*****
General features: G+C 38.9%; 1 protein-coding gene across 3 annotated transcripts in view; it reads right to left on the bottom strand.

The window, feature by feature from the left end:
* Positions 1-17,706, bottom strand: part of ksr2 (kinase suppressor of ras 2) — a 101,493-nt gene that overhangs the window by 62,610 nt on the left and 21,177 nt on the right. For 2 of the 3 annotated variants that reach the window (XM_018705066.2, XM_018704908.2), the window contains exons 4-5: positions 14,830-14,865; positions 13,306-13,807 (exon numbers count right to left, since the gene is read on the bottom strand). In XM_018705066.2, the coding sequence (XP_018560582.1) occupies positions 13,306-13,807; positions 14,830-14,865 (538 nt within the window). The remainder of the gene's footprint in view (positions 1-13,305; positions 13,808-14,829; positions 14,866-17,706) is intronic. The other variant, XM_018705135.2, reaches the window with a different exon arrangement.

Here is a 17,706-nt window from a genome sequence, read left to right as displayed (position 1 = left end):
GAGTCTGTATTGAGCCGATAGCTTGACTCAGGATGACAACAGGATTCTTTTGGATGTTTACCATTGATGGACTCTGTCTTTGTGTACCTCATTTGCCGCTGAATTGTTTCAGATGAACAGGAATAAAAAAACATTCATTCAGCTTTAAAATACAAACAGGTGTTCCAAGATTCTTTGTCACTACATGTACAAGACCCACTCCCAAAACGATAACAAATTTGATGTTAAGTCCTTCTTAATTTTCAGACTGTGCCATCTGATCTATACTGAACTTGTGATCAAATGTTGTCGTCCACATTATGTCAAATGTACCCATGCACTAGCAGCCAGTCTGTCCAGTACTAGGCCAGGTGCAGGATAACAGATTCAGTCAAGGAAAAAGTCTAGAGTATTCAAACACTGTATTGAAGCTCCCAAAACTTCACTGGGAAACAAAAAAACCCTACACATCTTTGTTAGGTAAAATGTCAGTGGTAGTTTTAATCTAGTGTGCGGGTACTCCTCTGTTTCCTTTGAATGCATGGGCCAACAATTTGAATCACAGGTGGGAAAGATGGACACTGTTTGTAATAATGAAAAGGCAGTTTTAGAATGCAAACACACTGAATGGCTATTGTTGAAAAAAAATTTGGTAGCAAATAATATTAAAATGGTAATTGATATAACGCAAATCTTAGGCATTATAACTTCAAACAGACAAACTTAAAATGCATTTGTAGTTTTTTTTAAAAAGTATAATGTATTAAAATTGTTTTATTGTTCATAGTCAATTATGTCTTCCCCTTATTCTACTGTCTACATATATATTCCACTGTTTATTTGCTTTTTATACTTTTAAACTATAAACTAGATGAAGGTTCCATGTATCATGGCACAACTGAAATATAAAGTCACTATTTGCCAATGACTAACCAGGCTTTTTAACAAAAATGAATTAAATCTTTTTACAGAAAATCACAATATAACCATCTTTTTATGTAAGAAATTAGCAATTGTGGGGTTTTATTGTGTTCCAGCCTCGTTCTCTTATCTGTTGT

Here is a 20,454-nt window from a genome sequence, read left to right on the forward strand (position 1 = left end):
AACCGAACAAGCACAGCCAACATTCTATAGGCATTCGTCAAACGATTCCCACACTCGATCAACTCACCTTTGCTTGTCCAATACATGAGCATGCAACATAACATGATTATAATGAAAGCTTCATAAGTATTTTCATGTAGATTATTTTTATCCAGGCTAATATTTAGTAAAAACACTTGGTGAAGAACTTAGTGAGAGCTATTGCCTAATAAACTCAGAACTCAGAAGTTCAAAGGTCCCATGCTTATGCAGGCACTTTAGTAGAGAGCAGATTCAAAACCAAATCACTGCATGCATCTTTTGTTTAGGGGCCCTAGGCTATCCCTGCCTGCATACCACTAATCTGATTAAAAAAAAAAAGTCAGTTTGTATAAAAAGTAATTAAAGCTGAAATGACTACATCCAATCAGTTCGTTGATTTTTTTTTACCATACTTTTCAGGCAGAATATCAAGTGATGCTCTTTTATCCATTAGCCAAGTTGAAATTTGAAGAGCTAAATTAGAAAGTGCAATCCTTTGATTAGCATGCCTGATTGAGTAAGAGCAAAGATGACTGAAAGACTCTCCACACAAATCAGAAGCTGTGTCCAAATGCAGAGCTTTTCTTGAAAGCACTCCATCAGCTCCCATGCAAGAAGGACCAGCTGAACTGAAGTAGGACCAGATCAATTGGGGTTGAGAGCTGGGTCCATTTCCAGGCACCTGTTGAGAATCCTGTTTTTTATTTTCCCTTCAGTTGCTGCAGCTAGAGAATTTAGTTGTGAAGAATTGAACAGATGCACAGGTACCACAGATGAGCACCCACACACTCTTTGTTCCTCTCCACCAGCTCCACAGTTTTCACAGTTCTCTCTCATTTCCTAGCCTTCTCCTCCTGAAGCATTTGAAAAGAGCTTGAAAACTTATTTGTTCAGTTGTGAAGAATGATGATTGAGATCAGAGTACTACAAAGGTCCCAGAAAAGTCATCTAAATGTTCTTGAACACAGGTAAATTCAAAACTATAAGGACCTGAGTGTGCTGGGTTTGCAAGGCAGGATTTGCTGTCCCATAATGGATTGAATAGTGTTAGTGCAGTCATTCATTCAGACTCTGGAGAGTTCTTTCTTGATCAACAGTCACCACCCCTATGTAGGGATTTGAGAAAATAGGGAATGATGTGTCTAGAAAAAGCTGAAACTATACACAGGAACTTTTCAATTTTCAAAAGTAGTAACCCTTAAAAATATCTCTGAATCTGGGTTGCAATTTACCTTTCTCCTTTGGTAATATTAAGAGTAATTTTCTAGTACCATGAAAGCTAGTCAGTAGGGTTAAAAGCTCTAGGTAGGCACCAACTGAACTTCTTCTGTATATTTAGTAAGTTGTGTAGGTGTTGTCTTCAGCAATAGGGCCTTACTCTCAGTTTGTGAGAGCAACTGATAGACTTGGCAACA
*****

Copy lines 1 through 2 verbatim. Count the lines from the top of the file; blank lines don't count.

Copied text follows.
General features: G+C 38.9%; 1 protein-coding gene across 3 annotated transcripts in view; it reads right to left on the bottom strand.

The window, feature by feature from the left end: